The LH receptor (LHR) and FSH receptor (FSHR), collectively termed the gonadotropin receptors, are GPCRs that play a pivotal role in reproductive physiology. Recent studies from our laboratory and others suggest that the LHR self-associates into high molecular weight complexes consistent with dimers and oligomers of the receptor. The focus of this grant is to mechanistically and functionally examine the dimerization/oligomerization of the hLHR as well as the closely related hFSHR. In spite of the growing body of evidence that GPCRs exist as dimers/oligomers, the region(s) of a given GPCR mediating dimerization appear varied and the functional role(s) of the dimers/oligomers remains enigmatic. We propose to utilize novel and complementary approaches to address these questions as they relate to gonadotropin receptor dimerization/oligomerization. In addition, given the precedence for hetero-dimerization/oligomerization between different GPCRs, the high degree of homology between the hLHR and hFSHR, and the expression of both the hLHR and hFSHR in differentiated granulosa cells, a particularly relevant question we will also address is whether the hLHR and hFSHR form hetero-dimers/oligomers and what the functional ramifications of this are.
The specific aims of the grant, therefore, are to: (1) determine the functional role(s) of cell surface gonadotropin receptor dimerization; (2) determine if the hLHR and hFSHR hetero-dimerize and, if so, examine the functional consequences of this phenomenon; and (3) determine the structural region(s) mediating homo- and hetero-dimerization of the gonadotropin receptors. Overall, the proposed studies in the grant will contribute novel and significant insights into homo- and heterodimerization/oligomerization of the gonadotropin receptors, providing new paradigms for the roles of these receptors in reproductive endocrinology.

National Institute of Health (NIH)
National Institute of Diabetes and Digestive and Kidney Diseases (NIDDK)
Research Project (R01)
Project #
Application #
Study Section
Cellular, Molecular and Integrative Reproduction Study Section (CMIR)
Program Officer
Malozowski, Saul N
Project Start
Project End
Budget Start
Budget End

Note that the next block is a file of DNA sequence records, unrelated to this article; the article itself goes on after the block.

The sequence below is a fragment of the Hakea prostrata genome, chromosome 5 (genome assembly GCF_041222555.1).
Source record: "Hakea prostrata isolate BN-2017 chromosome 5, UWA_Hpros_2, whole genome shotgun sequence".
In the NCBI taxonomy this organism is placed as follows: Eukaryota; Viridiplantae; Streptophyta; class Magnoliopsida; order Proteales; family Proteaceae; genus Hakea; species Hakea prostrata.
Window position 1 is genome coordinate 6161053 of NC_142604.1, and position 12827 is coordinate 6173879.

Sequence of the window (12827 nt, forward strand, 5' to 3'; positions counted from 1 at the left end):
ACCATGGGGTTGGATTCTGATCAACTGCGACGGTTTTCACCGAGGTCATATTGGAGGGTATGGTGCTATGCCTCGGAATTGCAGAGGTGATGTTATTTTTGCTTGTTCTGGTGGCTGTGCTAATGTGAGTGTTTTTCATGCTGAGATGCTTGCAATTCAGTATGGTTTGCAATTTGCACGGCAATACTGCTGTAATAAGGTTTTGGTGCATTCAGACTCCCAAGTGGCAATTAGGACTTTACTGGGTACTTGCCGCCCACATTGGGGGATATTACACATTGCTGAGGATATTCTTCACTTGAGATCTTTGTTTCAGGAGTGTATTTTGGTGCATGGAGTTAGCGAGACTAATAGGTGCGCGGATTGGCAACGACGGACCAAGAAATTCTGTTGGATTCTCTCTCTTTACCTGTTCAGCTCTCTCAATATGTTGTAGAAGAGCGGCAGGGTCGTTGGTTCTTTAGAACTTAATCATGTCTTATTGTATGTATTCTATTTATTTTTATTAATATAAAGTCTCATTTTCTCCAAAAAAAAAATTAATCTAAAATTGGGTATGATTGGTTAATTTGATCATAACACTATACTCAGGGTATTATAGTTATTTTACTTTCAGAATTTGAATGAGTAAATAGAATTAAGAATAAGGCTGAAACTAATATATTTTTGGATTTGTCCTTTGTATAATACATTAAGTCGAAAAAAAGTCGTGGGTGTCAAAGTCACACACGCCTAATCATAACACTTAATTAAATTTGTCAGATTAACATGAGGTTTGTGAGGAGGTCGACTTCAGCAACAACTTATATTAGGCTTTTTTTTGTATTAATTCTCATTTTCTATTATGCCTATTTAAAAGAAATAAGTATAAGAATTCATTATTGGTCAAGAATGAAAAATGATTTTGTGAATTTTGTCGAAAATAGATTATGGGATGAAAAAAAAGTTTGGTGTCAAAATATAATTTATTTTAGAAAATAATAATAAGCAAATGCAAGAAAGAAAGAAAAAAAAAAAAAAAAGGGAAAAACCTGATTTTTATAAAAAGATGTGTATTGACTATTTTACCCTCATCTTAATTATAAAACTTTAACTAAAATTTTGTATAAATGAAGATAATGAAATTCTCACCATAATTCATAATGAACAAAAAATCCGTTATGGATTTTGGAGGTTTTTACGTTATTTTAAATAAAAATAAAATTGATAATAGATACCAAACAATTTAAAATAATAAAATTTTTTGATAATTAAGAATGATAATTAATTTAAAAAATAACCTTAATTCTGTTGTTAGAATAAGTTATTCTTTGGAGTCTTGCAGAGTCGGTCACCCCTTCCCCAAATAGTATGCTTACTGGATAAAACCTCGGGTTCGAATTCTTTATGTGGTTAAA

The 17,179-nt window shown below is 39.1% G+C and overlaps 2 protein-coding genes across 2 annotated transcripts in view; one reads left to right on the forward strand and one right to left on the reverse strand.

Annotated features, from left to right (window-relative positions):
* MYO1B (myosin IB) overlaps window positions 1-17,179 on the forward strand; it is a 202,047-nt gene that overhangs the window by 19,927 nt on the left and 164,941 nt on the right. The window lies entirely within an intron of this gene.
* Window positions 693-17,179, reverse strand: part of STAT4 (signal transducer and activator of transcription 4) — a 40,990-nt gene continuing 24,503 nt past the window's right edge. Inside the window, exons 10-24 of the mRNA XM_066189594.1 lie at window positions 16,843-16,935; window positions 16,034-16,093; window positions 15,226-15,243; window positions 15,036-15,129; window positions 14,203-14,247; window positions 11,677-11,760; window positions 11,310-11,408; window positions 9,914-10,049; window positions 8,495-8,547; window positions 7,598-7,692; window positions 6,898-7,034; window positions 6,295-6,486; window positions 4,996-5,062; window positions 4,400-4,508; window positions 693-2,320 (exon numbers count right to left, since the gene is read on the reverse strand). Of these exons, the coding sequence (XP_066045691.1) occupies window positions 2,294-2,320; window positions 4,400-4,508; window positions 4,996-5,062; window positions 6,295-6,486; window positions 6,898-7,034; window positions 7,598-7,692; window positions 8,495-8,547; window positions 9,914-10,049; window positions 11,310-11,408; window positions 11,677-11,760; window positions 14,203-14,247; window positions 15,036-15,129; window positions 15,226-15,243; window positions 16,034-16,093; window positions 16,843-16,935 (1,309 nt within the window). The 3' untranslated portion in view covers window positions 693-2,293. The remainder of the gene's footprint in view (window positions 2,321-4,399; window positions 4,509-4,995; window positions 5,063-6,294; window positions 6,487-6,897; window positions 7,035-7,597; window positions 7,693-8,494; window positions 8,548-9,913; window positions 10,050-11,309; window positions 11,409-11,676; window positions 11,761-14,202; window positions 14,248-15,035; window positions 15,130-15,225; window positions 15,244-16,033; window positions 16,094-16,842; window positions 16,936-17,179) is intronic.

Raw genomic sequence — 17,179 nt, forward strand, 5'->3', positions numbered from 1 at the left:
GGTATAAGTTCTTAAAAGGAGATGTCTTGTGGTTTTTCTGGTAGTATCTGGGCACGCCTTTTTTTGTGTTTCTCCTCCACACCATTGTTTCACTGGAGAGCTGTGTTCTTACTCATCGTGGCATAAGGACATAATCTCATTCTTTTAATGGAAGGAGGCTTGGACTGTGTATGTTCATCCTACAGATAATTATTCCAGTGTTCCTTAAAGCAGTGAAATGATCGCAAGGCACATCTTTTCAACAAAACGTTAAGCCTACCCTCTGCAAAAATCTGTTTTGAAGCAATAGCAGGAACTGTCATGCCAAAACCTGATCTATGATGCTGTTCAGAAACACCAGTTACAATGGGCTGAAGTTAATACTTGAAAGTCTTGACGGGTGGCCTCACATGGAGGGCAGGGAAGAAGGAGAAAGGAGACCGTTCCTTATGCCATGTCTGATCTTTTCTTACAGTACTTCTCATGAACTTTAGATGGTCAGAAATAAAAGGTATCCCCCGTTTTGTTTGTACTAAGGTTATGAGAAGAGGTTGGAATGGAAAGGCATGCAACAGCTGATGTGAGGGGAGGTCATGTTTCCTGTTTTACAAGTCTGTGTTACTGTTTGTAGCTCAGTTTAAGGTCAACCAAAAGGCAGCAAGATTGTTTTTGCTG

Support Year
Fiscal Year
Total Cost
Indirect Cost
University of Iowa
Schools of Medicine
Iowa City
United States
Zip Code
Feng, Xiuyan; Zhang, Meilin; Guan, Rongbin et al. (2013) Heterodimerization between the lutropin and follitropin receptors is associated with an attenuation of hormone-dependent signaling. Endocrinology 154:3925-30
Segaloff, Deborah L (2012) Regulatory processes governing the cell surface expression of LH and FSH receptors. Subcell Biochem 63:113-29
Zhang, Meilin; Guan, Rongbin; Segaloff, Deborah L (2012) Revisiting and questioning functional rescue between dimerized LH receptor mutants. Mol Endocrinol 26:655-68
Guan, Rongbin; Wu, Xueqing; Feng, Xiuyan et al. (2010) Structural determinants underlying constitutive dimerization of unoccupied human follitropin receptors. Cell Signal 22:247-56
Segaloff, Deborah L (2010) Constitutive activity of the lutropin receptor and its allosteric modulation by receptor heterodimerization. Methods Enzymol 484:231-52
Guan, Rongbin; Feng, Xiuyan; Wu, Xueqing et al. (2009) Bioluminescence resonance energy transfer studies reveal constitutive dimerization of the human lutropin receptor and a lack of correlation between receptor activation and the propensity for dimerization. J Biol Chem 284:7483-94
Segaloff, Deborah L (2009) Diseases associated with mutations of the human lutropin receptor. Prog Mol Biol Transl Sci 89:97-114
Tao, Ya-Xiong; Segaloff, Deborah L (2009) Follicle stimulating hormone receptor mutations and reproductive disorders. Prog Mol Biol Transl Sci 89:115-31
Zhang, Meilin; Feng, Xiuyan; Guan, Rongbin et al. (2009) A cell surface inactive mutant of the human lutropin receptor (hLHR) attenuates signaling of wild-type or constitutively active receptors via heterodimerization. Cell Signal 21:1663-71